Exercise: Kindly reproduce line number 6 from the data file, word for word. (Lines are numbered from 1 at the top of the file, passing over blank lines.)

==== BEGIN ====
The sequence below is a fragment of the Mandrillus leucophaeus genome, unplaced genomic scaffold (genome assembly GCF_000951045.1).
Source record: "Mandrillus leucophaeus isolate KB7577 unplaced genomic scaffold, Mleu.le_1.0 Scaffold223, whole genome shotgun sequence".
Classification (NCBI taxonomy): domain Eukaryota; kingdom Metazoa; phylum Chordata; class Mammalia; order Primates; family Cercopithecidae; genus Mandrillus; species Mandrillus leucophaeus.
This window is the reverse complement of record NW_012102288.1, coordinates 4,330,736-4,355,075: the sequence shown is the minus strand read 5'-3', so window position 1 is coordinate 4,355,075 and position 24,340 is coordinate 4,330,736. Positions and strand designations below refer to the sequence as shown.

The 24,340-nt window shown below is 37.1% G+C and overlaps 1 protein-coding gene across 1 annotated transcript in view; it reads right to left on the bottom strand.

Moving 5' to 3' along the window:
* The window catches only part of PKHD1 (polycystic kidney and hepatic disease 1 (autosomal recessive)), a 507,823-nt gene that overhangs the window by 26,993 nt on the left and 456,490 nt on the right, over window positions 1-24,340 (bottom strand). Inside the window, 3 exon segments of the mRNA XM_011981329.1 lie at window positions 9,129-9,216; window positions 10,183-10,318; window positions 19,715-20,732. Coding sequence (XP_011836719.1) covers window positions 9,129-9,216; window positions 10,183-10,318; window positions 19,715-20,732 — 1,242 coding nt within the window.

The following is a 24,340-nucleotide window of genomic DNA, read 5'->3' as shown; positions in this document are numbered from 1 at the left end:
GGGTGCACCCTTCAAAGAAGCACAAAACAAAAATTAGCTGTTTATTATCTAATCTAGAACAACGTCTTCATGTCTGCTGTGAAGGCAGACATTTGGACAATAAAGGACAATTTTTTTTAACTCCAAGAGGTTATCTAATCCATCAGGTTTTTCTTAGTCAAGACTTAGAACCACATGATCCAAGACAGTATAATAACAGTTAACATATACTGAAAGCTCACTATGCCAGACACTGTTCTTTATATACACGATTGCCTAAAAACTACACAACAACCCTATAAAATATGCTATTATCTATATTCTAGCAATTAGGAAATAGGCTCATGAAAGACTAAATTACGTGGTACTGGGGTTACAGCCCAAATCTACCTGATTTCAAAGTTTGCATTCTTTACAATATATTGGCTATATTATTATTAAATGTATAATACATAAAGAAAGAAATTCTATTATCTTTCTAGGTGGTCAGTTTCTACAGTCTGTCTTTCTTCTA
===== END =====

Moving 5' to 3' along the window: